4th, Let us be thankful that those things which are essential to salvation are so clearly revealed, and let us diligently improve these necessary doctrines. That every thing essential to salvation is plainly declared in scripture, is a truth which has already been repeatedly stated; but it is a truth of such importance, that in a discourse on the present imperfection of human knowledge, it is not unnecessary to state it once more.
Let me remind you, therefore, that as those material substances which form the necessaries of life, are produced in the natural world in greatest abundance, so those religious truths which are the most momentous, are most luminously and expressly stated in the divine word; and the knowledge of them may be obtained even by those whose minds have never been invigorated by the pursuits of human literature, or expanded by the discoveries of human science. The road to the celestial city may be found by the astronomer and the philosopher, but it may be found also by the peasant and artizan, whose reason has never been taught to stray "far as the solar path or milky way."
These considerations ought to excite all of us, and more particularly it ought to excite the poor and the
*Psalm lxxxix. 14; xcvii.
unlearned, to emotions of devout and ardent gratitude. They ought to excite us also to a diligent improvement of the means of knowledge, as they give us the prospect that, through the teaching of the Holy Spirit, our efforts will not be unsuccessful. And they should impress also with a salutary fear, as they remind us, that if we fail in obtaining the knowledge of any thing essential, the failure must originate either in the most culpable negligence, or the most criminal prejudice on our part, so that on either supposition we will be utterly without excuse. The moment, indeed, that we pass beyond the circle of necessary and practical truths, we enter on a territory which is covered, like the land of Egypt, with a darkness that may be felt, and where spectres and chimeras of grim and threatening aspect rise on every hand and warn us to withdraw; but so long as we keep within that hallowed region, like the Israelites in Goshen, we have light in all our dwellings. Let us then, my brethren, direct our regards incessantly to those truths which are vital and practical; let us study them with docility and self application; and, above all, let us fervently and constantly implore the teaching of that Spirit who can reveal them to babes, but without whom they will be hid from the wise and the learned.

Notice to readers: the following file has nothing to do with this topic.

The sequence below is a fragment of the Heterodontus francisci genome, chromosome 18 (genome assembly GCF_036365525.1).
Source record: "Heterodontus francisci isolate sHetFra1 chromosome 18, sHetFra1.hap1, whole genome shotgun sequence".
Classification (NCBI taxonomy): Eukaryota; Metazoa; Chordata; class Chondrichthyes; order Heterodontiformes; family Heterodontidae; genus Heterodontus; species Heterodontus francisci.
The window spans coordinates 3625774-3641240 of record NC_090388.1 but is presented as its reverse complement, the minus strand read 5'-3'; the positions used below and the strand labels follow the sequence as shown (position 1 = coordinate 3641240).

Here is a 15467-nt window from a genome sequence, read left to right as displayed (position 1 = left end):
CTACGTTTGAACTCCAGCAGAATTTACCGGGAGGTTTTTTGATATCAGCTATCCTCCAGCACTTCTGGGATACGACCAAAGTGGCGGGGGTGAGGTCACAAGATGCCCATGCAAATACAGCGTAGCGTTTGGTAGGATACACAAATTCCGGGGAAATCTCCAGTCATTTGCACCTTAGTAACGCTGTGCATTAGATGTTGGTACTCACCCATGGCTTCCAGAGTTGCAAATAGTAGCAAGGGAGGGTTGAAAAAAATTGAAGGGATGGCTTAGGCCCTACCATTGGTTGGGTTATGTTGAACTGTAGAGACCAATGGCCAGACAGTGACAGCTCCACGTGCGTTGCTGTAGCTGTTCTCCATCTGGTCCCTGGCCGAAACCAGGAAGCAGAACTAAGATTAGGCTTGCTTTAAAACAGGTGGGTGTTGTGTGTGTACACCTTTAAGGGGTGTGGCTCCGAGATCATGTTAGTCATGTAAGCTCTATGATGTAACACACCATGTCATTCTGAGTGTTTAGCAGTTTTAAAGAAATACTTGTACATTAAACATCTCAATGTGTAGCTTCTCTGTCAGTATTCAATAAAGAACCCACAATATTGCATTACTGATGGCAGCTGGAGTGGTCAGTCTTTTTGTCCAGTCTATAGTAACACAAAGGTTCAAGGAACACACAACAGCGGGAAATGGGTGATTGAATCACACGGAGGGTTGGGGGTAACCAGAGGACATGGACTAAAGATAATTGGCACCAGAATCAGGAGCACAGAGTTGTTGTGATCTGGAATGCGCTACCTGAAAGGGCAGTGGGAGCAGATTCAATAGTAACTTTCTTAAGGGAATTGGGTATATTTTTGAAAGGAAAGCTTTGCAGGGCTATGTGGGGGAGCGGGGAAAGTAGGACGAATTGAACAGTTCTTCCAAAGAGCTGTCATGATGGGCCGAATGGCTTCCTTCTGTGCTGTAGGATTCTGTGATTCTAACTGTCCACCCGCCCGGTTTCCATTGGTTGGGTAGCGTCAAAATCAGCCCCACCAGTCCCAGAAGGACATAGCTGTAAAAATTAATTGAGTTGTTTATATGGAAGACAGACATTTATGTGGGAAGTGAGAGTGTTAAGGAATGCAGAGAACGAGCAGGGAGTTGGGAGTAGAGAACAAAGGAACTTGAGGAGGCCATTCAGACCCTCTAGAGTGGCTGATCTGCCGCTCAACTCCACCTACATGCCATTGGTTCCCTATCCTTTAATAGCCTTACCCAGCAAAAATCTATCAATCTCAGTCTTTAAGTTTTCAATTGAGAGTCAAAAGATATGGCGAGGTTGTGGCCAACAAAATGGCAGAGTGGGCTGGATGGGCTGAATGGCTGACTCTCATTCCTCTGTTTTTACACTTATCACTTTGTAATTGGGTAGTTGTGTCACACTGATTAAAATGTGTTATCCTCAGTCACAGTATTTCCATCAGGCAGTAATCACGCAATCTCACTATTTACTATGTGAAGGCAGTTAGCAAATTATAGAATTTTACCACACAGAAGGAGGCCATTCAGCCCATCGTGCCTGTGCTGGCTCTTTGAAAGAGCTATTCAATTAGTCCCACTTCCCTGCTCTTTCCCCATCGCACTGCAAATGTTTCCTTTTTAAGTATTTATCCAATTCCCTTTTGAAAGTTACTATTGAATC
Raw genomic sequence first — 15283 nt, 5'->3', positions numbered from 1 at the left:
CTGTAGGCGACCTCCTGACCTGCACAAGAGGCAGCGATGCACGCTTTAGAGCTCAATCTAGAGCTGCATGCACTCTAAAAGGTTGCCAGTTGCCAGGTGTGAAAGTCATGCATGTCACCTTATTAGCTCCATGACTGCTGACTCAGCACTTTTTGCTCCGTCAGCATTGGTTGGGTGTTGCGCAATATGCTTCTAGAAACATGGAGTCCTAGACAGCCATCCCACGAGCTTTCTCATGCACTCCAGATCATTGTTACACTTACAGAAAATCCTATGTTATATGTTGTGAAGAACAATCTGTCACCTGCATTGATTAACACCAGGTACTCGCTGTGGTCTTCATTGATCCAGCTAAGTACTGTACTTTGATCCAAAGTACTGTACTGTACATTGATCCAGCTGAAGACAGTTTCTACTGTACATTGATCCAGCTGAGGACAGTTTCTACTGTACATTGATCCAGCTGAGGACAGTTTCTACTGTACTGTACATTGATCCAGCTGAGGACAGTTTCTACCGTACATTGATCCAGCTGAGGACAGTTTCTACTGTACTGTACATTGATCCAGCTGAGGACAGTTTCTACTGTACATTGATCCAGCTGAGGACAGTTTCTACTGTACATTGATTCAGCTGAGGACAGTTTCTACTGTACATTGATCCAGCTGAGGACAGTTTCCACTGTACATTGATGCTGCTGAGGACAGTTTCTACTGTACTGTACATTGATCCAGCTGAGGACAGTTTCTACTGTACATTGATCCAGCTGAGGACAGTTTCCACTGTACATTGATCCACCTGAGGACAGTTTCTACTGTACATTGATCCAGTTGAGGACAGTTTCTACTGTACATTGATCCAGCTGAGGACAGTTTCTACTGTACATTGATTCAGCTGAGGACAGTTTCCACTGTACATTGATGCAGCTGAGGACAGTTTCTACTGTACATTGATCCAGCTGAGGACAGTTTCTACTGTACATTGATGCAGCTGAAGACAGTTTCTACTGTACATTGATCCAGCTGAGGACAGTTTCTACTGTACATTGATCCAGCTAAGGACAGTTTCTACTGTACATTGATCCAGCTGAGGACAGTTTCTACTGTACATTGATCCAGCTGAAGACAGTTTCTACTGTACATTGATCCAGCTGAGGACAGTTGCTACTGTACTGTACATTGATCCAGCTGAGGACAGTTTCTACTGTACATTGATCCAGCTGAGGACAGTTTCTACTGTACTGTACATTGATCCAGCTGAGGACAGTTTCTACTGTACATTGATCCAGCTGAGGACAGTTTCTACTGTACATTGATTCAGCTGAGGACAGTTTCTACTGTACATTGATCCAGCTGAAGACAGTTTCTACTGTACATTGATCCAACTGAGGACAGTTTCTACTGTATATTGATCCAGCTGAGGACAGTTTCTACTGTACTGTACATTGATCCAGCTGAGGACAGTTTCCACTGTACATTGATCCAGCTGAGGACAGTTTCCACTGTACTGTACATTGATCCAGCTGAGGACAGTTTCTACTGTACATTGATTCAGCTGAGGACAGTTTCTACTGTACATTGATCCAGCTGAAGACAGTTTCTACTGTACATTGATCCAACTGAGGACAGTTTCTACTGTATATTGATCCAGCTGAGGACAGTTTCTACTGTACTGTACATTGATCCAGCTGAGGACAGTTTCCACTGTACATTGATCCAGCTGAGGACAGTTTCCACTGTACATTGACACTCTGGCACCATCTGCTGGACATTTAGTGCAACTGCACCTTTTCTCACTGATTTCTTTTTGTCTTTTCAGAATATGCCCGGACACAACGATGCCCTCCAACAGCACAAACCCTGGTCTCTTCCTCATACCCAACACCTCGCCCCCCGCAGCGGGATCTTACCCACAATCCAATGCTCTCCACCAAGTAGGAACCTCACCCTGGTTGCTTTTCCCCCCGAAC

Let me just add, that every thing in our mental constitution and in our external condition, indicates to us that we are formed for action rather than for speculation; and that that knowledge even, to which speculation is intended to conduct, is useful, chiefly as influencing our practice. "The fear of the Lord, that is wisdom; and a good understanding have all they that do his commandments."
FAITH OVERCOMING THE WORLD.
JOHN v. 4.-This is the victory that overcometh the world, even our faith.
THE condition of the good man in the present life is often represented in scripture as a state of warfare. The contest, indeed, in which he is engaged, is of a spiritual and internal nature, and it is therefore widely different from those wars which the nations of the world wage with each other. The representation of scripture is not on that account the less just, for in the very nature of the present condition of the christian, a foundation is laid for keen and unremitted hostility. He has been taught to direct his attention and his affections to the distant and invisible rewards of the future state; but he is surrounded by objects of sense, and perpetually assailed by temptations, arising from the pleasures, the honours, and the riches of the world. In those evil passions which lurk in his own bosom, and which war against the soul, these external temptations find too often a powerful auxiliary. "The man's foes are those of his own household." "The flesh lusteth against the spirit, and the spirit against the flesh, so